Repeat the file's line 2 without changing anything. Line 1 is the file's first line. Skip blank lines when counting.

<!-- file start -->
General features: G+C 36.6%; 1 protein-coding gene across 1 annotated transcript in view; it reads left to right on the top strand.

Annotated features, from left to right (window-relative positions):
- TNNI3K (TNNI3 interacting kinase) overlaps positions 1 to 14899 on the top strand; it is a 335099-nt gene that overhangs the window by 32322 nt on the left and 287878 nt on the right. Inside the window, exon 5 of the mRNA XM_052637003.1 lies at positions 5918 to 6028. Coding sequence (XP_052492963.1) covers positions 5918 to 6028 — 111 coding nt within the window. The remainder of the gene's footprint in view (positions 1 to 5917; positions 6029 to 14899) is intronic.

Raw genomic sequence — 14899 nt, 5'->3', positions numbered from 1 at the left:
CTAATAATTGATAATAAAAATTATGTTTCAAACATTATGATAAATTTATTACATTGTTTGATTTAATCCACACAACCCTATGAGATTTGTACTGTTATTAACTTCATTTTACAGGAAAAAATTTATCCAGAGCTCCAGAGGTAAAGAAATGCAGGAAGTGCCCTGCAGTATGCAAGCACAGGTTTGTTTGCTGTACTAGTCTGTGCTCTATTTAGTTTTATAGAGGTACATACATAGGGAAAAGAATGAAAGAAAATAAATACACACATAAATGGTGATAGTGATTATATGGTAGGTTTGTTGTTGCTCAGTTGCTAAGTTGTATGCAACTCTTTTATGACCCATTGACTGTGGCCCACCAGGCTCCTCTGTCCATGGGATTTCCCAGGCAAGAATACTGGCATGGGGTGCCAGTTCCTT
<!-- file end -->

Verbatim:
Annotated features, from left to right (window-relative positions):